In May 2012, for the first time since they were born, Vijaya boldly displayed all her cubs together as she marched alongside them, up to the Vishnu statue before climbing the hills of Bandhavgarh fort. The Cubs survived the year but with the spring of 2013, some new challenges unfolded for Vijaya, as Shashi started losing his turf to other males and was gradually pushed out of Chakradhara. During March-April, Vijaya boldly stood her ground with her battalion of sub-adult cubs and even tried to mate with a mysterious new male. Unfortunately, in May, one of Vijaya’s cubs was found dead in the fort area. This was followed by the death of another cub in subsequent days. While the forest officials claimed that the cause of death was the mystery male, another section of local naturalists argued that Vijaya herself sacrificed her family in order to retain her territory. The surviving male cub from this litter separated from his mother and set out on an independent journey in adjoining areas.

The hysteria around Vijaya died down for a while, post the monsoon of 2013. Her sighting statistics dropped drastically and the entire focus shifted towards Rajbehra, where a female was raising four cubs across the hill.


Vijaya's cubs, confident of their mother's supremacy and protection from dad Shashi, would play fearlessly in the grasslands of Chakradhara.

Vijaya’s cubs, confident of their mother’s supremacy and protection from dad Shashi, would play fearlessly in the grasslands of Chakradhara.


In 2014 summer, Vijaya made a dramatic comeback by walking down the fort hills with tiny cubs. The scarcity of water in the higher regions had forced her to come to the low-lying areas in order to beat the scorching heat. The meadows of Chakradhara were going to be the playground for yet another litter and Vijaya was all set to be one of the most legendary tigers of India because of her resilient spirit. As the park closed for monsoons in June 2014, Vijaya was seen fending for herself and her three cubs.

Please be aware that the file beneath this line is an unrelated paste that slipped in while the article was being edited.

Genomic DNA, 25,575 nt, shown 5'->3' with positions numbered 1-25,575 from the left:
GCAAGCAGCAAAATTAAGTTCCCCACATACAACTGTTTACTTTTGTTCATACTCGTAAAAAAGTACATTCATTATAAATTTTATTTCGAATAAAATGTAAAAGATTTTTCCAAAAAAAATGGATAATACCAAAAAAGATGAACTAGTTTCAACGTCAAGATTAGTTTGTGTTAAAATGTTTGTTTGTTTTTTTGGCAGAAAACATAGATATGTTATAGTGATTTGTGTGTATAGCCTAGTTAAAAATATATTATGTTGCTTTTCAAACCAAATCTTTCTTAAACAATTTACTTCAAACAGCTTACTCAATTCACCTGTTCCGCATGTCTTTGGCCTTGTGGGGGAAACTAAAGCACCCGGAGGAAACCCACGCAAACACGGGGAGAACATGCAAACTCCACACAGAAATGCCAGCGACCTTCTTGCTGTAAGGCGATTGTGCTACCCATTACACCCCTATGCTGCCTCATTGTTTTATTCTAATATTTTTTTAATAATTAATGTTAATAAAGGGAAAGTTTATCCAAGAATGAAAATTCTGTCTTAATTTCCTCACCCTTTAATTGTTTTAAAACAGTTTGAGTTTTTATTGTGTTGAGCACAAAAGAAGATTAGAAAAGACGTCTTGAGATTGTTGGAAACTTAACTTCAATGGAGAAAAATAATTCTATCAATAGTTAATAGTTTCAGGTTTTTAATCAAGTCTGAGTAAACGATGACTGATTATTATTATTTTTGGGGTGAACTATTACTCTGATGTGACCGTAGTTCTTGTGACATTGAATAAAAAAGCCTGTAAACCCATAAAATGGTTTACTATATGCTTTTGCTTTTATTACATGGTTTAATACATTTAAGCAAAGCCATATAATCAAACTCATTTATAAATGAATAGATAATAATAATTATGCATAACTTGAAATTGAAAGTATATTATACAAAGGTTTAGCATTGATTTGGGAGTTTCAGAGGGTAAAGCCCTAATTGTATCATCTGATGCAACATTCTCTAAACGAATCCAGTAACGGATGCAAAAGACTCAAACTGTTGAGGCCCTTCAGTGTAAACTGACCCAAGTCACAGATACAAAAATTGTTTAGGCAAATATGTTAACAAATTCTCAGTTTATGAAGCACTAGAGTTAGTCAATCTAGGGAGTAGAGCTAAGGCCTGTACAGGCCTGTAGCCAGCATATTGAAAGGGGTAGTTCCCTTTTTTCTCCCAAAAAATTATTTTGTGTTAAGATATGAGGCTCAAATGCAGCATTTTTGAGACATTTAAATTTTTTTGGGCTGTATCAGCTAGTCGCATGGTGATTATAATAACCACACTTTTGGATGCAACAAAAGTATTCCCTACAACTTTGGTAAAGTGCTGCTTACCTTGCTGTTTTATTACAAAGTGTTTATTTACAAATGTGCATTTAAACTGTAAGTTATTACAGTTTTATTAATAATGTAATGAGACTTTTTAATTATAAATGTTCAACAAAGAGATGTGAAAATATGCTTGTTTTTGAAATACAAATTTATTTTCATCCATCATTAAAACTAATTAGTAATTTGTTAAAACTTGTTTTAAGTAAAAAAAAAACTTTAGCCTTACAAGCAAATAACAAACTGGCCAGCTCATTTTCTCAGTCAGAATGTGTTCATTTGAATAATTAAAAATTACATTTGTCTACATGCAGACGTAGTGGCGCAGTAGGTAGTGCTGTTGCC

Tragedy struck again when the forest department reported about a decomposed body of a tigress; a post-mortem report revealed that it was Vijaya. After search operations in the area, two cubs were declared dead as well. While the entire wildlife fraternity of India mourned the death of Vijaya, her journey and her life showcased some of the true characteristics of this amazing species. I know that stories of this one-eyed queen will echo in my memories every time I traverse through the tiger heartland of India.


Cover pic: One of the last photographic records of Vijaya and her cubs from the second litter, shot just before the park closed for the monsoon of 2014.

Read also: Revisiting the moments in the wild 

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About the Author /

A journalist who turned into a PR professional and handled corporate communications and PR roles with leading-edge companies like Bharti, Google, Evalueserve and now a traveler and natural-history photographer – Shivang Mehta has worn many professional hats. His love for the forests of Kumaon pushed him to choose Corbett as his main area of work and he left the cozy comforts of corporate offices to work on the field with his organisation Nature Wanderers which he started 10 years back. Over the years Shivang through Nature Wanderers has conducted over 400 wildlife photography workshops in the past decade and is now an official trainer for Canon India as he conducts wildlife photography workshops in association with Canon across India, Sri Lanka and Africa. His love for photography, writing and storytelling made him a freelance journalist as well as he has written travel notes, columns on travel and conservation for numerous national and international publications.